Since President Putin directed his troops to invade Ukraine, we’ve also seen Russia taking extraordinary steps to crack down on internet freedom in their own country.
The Kremlin first throttled access to certain social media platforms, including Twitter and Facebook, and then blocked them entirely. They have barred news outlets from using words like “war” and “invasion.”
And President Putin just signed a law threatening up to 15 years in jail for anyone—journalists and ordinary citizens alike—who posts the truth about what Russia is doing in Ukraine.
As this war continues to sow chaos and carnage in Ukraine—and as President Putin becomes increasingly determined to control the Russian people—I fear we can expect to see even more cyberattacks, with implications for Ukraine and beyond, and certainly even more efforts to clamp down on free expression in Russia.
So, today’s Spain-U.S. Cybersecurity Seminar comes at an appropriate moment.
We need to work together to promote a global framework for how nations behave in cyberspace—to promote lasting peace, and prevent further conflict.
We need to hold malicious cyber actors—whether state-sponsored or private—accountable for their actions, because cyberattacks are not victimless crimes.
We need to help other countries build their own capacity to withstand cyberattacks that could damage their security, their economies, and their citizens’ trust.
We need to invest in innovation in the United States, in Spain, and in other likeminded democracies—so the tools and technologies of the future are built to expand opportunity, not diminish freedom.
And we need to defend and promote our values in cyberspace, just as we do in countries and organizations around the world. To uphold human rights and human dignity. To advocate for freedom of speech and freedom of the press. To facilitate the free flow of information between countries and continents.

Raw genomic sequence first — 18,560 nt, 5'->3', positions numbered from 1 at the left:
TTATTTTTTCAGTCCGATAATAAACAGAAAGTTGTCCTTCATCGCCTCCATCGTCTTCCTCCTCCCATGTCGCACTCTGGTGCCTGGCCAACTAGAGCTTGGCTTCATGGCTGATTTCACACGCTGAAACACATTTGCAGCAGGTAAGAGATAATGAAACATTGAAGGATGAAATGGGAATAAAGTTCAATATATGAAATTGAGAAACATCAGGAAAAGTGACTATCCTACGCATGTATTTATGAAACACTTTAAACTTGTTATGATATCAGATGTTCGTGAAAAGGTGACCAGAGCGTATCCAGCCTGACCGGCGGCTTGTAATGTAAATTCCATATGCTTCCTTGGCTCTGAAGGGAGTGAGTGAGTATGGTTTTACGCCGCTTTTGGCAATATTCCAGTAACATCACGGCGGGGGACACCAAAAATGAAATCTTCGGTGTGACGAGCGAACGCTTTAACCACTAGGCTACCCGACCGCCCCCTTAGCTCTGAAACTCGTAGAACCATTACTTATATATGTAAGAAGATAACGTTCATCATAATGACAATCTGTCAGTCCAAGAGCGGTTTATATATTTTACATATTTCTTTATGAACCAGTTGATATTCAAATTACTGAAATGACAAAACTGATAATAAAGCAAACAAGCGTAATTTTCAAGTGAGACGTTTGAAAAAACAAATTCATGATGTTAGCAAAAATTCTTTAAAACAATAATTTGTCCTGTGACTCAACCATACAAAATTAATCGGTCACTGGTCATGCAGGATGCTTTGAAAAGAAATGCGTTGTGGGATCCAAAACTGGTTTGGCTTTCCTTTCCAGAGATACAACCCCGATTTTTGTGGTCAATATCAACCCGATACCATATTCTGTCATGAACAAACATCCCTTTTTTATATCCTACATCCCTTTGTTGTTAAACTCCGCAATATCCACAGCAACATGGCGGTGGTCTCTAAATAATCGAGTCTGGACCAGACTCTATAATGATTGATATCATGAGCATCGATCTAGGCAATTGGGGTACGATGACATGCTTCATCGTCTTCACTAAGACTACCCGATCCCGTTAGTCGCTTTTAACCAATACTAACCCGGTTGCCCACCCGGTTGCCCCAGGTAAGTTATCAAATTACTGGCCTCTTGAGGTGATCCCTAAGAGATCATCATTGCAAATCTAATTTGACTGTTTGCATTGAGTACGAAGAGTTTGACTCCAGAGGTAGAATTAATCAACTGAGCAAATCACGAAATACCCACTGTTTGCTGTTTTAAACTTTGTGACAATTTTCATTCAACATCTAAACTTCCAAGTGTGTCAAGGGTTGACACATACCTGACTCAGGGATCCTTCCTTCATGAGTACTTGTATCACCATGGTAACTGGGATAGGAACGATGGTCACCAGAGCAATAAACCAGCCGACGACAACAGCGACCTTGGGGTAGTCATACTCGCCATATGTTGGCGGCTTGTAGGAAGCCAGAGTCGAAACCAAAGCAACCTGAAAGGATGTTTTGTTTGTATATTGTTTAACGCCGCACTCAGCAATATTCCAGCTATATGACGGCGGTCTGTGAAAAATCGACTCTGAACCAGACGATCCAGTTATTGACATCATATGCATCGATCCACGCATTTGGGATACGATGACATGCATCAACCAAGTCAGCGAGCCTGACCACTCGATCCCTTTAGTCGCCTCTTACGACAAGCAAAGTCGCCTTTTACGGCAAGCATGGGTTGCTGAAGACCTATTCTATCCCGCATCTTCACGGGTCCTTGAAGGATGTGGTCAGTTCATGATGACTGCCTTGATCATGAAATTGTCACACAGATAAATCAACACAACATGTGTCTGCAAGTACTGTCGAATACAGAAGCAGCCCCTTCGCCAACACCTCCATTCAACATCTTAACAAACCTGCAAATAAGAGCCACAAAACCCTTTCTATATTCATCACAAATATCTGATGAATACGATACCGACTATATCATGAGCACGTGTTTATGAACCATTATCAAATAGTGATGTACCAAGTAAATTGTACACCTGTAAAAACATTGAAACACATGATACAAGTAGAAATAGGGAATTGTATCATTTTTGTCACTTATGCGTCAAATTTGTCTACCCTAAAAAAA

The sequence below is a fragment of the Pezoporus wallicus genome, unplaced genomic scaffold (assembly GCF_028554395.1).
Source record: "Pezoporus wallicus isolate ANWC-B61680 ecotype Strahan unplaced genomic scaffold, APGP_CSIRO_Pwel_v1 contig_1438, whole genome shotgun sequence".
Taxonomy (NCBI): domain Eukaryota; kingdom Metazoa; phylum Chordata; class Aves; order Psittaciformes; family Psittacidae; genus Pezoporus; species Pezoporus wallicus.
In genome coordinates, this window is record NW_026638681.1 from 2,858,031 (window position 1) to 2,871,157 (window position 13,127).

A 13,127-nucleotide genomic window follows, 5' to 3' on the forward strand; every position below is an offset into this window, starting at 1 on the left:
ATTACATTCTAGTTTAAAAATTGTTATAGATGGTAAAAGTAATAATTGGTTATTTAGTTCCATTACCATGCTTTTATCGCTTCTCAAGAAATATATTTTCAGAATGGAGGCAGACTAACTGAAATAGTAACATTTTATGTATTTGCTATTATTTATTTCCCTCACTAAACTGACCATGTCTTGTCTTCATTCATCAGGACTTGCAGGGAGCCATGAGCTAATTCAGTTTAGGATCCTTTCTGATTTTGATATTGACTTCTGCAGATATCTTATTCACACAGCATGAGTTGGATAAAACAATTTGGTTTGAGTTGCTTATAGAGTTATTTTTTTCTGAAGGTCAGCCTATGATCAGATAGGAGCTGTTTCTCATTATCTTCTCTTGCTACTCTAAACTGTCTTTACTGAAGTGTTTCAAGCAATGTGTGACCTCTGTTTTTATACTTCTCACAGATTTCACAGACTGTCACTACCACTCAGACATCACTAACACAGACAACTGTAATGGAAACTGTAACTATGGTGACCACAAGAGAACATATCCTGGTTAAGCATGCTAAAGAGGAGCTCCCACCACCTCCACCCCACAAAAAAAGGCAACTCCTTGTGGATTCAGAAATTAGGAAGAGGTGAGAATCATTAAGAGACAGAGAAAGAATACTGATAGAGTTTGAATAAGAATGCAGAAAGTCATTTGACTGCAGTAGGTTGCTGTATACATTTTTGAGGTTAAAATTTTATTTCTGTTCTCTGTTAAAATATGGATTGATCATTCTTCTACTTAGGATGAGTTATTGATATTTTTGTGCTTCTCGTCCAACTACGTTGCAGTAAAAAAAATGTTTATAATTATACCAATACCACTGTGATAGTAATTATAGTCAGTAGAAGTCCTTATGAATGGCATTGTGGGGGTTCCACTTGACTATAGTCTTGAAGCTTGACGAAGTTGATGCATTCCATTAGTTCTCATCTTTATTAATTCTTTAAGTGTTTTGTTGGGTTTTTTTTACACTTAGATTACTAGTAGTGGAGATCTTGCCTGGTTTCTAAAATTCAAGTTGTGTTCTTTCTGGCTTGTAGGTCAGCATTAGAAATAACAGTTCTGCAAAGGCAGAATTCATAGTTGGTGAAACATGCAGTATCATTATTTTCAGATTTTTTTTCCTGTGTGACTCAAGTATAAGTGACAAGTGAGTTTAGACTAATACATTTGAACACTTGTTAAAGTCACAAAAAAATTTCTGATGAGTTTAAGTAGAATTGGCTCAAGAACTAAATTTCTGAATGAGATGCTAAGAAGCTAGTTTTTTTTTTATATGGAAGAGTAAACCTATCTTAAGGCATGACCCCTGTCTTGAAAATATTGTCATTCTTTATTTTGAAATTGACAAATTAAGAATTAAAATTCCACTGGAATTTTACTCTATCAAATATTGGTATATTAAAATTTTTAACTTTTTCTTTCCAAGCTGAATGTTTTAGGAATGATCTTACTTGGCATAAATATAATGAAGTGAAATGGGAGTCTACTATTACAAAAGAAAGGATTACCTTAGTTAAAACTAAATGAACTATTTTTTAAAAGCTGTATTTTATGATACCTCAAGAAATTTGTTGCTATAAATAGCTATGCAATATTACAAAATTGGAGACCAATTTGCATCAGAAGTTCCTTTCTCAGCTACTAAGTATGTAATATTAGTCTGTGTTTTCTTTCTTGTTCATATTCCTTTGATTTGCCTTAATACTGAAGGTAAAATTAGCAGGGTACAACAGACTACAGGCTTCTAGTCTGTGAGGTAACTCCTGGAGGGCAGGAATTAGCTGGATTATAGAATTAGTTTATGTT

The Internet and cyber technologies can be incredibly powerful enablers of truth, freedom, trust, and human connection.
We see that every time President Zelenskyy rallies the Ukrainian people with his video posts. Every time an online platform like Airbnb is used to help find housing for a family seeking refuge. Every time ordinary Ukrainians use Telegram or Twitter to show the world the truth of what President Putin’s war means on the ground.
It’s up to us to build the future of cyberspace and technology that we want to see.
At the State Department, Secretary Blinken has made elevating cyber and emerging technology issues a top priority.
Last year, we held wide-ranging consultations and conversations as part of a comprehensive review of cyberspace and emerging technology policy and organization at the State Department. And we consistently heard a few things.
First, just about everyone recognized that the United States urgently needs to strengthen our international leadership on cybersecurity, emerging technology, and digital policy.
Second, we heard that it isn’t sufficient to only focus on countering cyberattacks, or investing in innovation—we need to integrate our economic policy, our national security policy, and our values into a balanced approach to technology.
And third, we need to advance our diplomatic agenda in collaboration with our allies and partners.
As a result of this work, Secretary Blinken announced last fall that we will create a new Bureau for Cyberspace and Digital Policy and a new Special Envoy for Critical and Emerging Technologies.
Congress recently approved our plans, and we are actively working to stand up these new offices.
We’ll be advancing this agenda technology-by-technology, issue-by-issue, both within the U.S. government as well as with our allies and partners around the world—including, of course, our friends here in Spain.
So thank you again, Angeles, and your colleagues, for organizing today’s events. I know our delegations will have lively and useful discussions throughout the day, with each other and with the business and civil society leaders who will be joining for the afternoon’s sessions. We look forward to continued close collaboration and partnership between the United States and Spain on these issues.